The coronavirus continues to rage through Ohio, as it is in other states. The Buckeye State has experienced a significant spike in cases, but it is not alone; cases seem to be on the rise everywhere, causing all kinds of cancellations and maximizing the uncertainty we’ve all been dealing with during 2020. If you were looking forward to watching the Ohio State-Maryland football game on Saturday afternoon, for example, you’d better make new plans: the game has been cancelled due to a spike in positive COVID tests in the Maryland program.
Ohio’s Governor Mike DeWine addressed the latest coronavirus developments yesterday. He said that, thanks to the increase in cases, we are at a new, “crucial phase” in the pandemic — the latest “crucial phase” in a year full of “crucial phases” — and detailed some changes in the Ohio mask-wearing rules to address apparent slippage in mask-wearing by some businesses and the general public. He announced that he will be issuing orders that public gatherings must be limited to 10 people or less, that “open congregate” areas at weddings and funerals must be closed, and that dancing and playing games will be banned. And he added that, if the current trend lines continue, in a week he may need to order the closure of fitness centers, restaurants, and bars — again.
The Governor recognized that people are tired of all of this, and many are discouraged. He urged people who have relaxed their approach to coronavirus prevention to get “back to the basics” of vigorous hand-washing and mask-wearing. (In our little corner of Columbus, I haven’t noticed any slippage in mask-wearing and social distancing among people who are out and about, nor in our Friday night visits to restaurants over the past few weeks.)
Let’s face it: whether we’ve tested positive for COVID-19 or not, we’ve all got a serious case of coronavirus fatigue. The virus won’t go away, we’ve lurched from one “crucial phase” to another, and the efforts we’ve taken haven’t prevented additional spikes in positive tests. There’s a nagging sense that we’re all going to have to live with these conditions for the foreseeable future — and that’s where the possibility of another bar and restaurant closure order becomes so dispiriting. Much as I think our home cooking has improved, and much as we have adhered to social distancing and remote work concepts, it’s nice to have the option of going to a restaurant, experiencing a change of scenery, and eating food that you haven’t cooked yourself as a kind of safety valve to break up the monotonous sameness.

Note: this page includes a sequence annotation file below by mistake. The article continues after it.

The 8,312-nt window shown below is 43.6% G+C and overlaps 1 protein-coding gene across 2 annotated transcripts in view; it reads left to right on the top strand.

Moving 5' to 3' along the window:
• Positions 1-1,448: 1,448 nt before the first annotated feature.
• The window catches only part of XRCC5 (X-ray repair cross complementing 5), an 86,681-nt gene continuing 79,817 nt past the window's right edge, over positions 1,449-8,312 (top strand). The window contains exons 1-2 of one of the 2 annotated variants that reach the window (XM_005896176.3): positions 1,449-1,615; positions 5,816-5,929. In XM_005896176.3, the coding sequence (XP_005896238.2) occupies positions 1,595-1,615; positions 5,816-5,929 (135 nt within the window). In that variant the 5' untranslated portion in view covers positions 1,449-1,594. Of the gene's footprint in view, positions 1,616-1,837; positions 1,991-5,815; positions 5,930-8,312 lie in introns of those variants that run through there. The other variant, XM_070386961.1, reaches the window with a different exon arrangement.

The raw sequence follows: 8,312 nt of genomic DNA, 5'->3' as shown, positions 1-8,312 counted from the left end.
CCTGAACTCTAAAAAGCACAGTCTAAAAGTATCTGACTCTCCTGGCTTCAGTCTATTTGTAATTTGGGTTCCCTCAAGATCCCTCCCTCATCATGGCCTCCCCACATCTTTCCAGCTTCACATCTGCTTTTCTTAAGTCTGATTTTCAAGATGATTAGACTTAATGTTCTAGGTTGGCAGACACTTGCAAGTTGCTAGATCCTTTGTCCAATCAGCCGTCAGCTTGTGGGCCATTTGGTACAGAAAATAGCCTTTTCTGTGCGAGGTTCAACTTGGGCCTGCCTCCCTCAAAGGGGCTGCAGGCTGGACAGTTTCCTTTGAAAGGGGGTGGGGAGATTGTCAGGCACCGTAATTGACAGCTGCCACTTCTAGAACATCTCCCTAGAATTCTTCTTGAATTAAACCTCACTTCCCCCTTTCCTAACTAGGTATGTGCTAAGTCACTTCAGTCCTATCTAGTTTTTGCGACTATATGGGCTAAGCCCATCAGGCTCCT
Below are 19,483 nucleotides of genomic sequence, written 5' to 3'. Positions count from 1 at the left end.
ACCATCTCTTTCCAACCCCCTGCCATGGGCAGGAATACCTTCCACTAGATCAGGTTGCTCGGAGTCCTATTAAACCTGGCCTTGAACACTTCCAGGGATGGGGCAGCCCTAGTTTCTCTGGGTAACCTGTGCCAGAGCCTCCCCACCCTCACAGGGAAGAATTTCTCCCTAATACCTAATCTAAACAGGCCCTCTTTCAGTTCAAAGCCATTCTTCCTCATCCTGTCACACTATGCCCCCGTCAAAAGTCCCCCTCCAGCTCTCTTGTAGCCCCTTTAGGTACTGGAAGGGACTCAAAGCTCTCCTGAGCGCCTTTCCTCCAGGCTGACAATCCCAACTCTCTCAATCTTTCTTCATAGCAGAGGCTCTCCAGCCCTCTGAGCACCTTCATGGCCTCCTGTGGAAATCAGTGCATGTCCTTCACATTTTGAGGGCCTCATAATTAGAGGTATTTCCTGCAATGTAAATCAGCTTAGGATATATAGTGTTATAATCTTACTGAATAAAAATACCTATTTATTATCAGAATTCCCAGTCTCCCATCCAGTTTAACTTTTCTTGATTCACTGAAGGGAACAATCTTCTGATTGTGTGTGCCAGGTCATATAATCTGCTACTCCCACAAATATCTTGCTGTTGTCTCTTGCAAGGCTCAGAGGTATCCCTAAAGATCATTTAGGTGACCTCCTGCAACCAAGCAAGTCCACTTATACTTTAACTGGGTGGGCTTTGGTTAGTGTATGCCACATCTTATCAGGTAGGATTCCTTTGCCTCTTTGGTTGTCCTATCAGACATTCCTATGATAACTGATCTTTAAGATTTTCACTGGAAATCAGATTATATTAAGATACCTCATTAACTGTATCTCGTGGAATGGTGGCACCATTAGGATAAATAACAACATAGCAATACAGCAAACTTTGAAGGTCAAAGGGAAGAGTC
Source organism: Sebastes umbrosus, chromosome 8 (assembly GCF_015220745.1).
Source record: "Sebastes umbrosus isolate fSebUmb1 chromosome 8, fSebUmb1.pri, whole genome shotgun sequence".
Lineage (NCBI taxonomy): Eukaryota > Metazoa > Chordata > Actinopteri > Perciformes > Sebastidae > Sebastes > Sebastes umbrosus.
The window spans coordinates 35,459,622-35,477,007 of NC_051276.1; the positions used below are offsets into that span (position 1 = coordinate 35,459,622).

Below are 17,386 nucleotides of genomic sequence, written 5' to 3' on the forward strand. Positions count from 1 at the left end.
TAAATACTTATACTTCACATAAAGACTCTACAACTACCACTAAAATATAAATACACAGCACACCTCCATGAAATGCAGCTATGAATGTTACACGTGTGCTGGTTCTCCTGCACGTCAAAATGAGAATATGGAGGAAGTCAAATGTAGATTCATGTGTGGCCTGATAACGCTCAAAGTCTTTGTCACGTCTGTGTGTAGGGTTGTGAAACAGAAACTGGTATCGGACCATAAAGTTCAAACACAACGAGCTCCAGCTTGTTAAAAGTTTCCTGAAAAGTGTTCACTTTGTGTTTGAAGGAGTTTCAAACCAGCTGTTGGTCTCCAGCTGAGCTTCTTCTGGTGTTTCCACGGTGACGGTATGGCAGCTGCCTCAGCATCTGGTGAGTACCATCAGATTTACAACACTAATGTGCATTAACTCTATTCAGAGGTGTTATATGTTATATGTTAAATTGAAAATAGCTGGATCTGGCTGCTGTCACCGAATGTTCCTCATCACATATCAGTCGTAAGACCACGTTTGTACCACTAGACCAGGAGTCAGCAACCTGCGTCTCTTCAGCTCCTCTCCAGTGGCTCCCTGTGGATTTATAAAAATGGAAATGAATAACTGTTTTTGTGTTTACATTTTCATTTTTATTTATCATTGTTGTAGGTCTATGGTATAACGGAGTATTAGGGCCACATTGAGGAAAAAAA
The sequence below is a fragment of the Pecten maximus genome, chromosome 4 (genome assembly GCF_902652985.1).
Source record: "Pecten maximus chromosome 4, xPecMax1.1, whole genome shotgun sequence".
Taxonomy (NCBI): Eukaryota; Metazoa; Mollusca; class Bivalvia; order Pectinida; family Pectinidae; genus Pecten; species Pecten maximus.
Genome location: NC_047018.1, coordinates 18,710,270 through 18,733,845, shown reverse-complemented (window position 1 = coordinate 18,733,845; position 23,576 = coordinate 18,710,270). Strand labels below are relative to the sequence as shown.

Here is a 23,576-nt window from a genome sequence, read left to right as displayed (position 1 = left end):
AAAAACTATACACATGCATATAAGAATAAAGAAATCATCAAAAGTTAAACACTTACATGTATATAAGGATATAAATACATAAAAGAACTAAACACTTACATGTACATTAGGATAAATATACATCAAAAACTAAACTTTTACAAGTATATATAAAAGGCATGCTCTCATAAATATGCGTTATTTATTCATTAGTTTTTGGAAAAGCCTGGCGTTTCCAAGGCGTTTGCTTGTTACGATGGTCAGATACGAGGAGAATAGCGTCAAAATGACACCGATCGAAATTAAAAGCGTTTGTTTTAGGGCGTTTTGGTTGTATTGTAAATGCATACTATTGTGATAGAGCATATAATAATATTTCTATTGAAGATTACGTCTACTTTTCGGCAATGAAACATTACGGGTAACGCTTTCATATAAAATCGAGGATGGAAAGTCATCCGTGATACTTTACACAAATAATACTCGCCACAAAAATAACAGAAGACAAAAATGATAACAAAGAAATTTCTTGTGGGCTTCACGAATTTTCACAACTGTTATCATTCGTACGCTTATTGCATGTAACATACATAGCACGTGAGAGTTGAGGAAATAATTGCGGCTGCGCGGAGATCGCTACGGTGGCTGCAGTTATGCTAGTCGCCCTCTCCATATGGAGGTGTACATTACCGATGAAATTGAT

Perhaps we’ll get a vaccine that changes this grim paradigm, or perhaps it will end when so many people get infected that we reach the “herd immunity” point that some public health experts talk about. Until then, the big challenge is to keep going, accept the uncertainty, and recognize that, one way or another, this bleak period is going to end at some unknown point in the future. It’s not a very encouraging message, but sometimes that how the real world works.